A federal court in New York has just issued a ruling in one of the most important cases concerning the value of secondary market life insurance investments¹. The ruling affects all participants in the secondary market, and this alert summarizes the key lessons. The court:
1. enforced the New York two-year incontestability rule for insurable interest despite assertions by the insurance companies that a massive fraud and conspiracy was involved;
2. determined that alleged misrepresentations about eventual third party ownership could not be the cause of damage to an insurer upon the death of a person whose life was underwritten on valid medical information;
3. criticized the insurers for complaining about the transfer of a beneficial interest in insurance trusts despite not inquiring at the inception of the policy about the identity of the original trust beneficiaries; and
4. tossed out a myriad of fraud and conspiracy claims against the broker, the initial investors who acquired the beneficiary interests in the trusts, and the estate of Kramer, finding those claims barred by the incontestability statute and the lack of damages.
The court left for another day the determination of whether the proceeds of the insurance payments should go to the investors who contracted with the insured and members of his estate, or to the estate (despite the fact that its members had previously sold their interests). The court asked for guidance on this latter point from the Second Circuit Court of Appeals and the New York Court of Appeals, and various petitions have been filed seeking review by those courts.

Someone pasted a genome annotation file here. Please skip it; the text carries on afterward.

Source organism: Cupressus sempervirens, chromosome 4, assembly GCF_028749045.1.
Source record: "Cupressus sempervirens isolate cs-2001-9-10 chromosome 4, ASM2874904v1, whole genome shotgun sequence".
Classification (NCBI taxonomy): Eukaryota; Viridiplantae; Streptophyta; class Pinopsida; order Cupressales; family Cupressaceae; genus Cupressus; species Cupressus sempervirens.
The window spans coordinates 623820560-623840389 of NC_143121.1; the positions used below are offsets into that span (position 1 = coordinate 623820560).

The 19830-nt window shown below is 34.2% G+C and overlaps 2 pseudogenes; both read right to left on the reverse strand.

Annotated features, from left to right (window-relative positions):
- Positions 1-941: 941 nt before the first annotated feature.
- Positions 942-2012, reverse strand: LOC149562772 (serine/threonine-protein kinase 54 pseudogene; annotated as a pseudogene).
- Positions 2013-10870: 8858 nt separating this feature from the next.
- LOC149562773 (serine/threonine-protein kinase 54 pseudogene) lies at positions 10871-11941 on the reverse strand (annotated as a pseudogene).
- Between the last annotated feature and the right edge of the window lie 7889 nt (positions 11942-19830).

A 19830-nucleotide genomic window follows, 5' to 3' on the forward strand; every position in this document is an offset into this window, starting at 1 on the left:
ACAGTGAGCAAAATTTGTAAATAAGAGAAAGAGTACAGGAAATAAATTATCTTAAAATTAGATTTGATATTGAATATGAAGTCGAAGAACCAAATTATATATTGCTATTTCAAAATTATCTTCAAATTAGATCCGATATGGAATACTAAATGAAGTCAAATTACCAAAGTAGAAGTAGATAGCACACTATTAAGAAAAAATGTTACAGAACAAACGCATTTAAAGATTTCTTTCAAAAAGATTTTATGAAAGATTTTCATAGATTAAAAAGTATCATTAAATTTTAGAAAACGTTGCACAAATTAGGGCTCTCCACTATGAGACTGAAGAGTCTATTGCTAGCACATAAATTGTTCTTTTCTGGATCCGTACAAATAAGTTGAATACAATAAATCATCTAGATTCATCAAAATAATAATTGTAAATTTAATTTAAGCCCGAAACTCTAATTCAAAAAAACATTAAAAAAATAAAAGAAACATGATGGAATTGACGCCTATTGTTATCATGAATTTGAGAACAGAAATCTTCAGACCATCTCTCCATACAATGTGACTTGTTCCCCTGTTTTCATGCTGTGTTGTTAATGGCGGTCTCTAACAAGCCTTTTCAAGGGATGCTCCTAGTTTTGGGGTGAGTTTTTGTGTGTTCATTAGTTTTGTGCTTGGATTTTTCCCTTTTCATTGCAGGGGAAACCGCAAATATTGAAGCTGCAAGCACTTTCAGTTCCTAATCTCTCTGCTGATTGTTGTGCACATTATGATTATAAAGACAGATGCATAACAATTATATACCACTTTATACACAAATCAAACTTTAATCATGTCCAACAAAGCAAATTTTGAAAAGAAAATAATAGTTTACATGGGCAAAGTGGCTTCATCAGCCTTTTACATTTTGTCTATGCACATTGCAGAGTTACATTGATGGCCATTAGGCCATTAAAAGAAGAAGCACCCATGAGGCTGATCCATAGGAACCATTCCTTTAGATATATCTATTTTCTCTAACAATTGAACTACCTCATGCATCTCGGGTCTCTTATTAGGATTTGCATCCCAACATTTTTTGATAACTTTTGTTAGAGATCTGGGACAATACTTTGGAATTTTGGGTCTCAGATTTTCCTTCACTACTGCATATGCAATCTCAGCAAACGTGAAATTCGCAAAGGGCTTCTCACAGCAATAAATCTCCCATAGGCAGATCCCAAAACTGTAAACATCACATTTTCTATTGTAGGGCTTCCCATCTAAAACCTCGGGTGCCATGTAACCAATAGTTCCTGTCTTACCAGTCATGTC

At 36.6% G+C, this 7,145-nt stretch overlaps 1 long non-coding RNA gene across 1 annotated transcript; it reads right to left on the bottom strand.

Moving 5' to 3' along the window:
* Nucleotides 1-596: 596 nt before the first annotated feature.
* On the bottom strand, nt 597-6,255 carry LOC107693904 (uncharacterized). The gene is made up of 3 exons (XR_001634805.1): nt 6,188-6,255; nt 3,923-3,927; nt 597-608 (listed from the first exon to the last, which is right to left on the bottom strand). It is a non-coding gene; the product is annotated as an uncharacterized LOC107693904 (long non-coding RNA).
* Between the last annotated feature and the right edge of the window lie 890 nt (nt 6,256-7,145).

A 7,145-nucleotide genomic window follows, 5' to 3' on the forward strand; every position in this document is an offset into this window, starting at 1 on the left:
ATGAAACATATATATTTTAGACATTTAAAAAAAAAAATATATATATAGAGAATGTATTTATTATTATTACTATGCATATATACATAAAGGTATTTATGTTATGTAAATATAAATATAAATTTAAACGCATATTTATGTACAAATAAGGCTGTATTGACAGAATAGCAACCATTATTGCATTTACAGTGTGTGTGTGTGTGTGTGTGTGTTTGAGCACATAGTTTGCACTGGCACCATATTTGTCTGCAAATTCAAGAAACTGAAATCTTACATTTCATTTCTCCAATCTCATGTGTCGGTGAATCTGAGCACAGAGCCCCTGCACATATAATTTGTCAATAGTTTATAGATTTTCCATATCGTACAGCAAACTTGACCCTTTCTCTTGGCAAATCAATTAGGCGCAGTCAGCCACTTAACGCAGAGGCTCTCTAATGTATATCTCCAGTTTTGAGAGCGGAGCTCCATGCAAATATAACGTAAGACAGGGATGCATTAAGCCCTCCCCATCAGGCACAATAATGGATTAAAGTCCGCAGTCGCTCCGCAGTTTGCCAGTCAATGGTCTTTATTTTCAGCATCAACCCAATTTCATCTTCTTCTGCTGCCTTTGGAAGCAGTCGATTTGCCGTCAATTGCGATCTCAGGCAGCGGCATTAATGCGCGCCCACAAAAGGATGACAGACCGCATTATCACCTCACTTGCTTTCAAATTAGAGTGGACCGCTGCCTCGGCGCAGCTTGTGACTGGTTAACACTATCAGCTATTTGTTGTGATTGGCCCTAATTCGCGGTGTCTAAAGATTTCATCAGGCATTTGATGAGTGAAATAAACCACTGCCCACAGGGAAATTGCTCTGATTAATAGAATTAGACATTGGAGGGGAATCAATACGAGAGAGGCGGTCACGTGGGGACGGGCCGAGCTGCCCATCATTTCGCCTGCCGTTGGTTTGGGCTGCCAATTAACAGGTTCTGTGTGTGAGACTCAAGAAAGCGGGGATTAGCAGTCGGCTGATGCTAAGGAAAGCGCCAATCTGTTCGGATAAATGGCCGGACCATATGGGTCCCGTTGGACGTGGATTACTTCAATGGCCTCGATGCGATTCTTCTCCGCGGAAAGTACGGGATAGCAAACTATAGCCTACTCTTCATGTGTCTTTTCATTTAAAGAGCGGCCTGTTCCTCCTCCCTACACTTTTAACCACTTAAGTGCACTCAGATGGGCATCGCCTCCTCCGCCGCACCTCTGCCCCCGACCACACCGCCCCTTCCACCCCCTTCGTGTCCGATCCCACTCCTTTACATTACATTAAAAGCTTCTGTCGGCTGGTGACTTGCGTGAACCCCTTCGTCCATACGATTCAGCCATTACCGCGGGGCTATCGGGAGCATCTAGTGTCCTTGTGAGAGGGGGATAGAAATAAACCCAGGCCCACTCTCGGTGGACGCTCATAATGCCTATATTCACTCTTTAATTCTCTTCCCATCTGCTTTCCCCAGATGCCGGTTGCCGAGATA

In 2005, Arthur Kramer, the former leader of the Kramer Levin law firm, purchased $56 million in life insurance through his broker with various insurance companies, including Lincoln Financial and Phoenix, which remain as parties to the case. The policies named his children as the beneficiaries of the trusts he created to own the policies. Shortly after the policies were issued, his children elected to sell the beneficial interests in those trusts to various investors. Mr. Kramer died beyond the contestability period of the policies, and the Kramer Estate thereafter sued the insurance companies which had issued the policies and the investors who had purchased the beneficial interests in the trusts, claiming that the Kramer Estate was entitled to the death benefits because the policies were issued in violation of New York's insurable interest law.
Lessons For the Secondary Market
There are three:
1. The court's most important decision was its enforcement of the strict two-year contestability law in New York, with respect to claims based on lack of insurable interest. The court refused to consider any modification to this rule, embodied in the well-known Caruso decision, despite Lincoln's and Phoenix's assertions that the court should make an exception to it based on alleged "fraudulent conduct" involving the Kramer policies. Note that Lincoln tried to avoid the Caruso issue entirely by arguing that Connecticut law applied, based on its underwriting and administering the policies in its Connecticut office, and the insured was a Connecticut resident. But the court had no difficulty determining that New York law, and therefore the Caruso rule, applied to policies issued to New York trusts through a New York broker and it was not the place of a federal court to modify a Court of Appeals decision on New York law.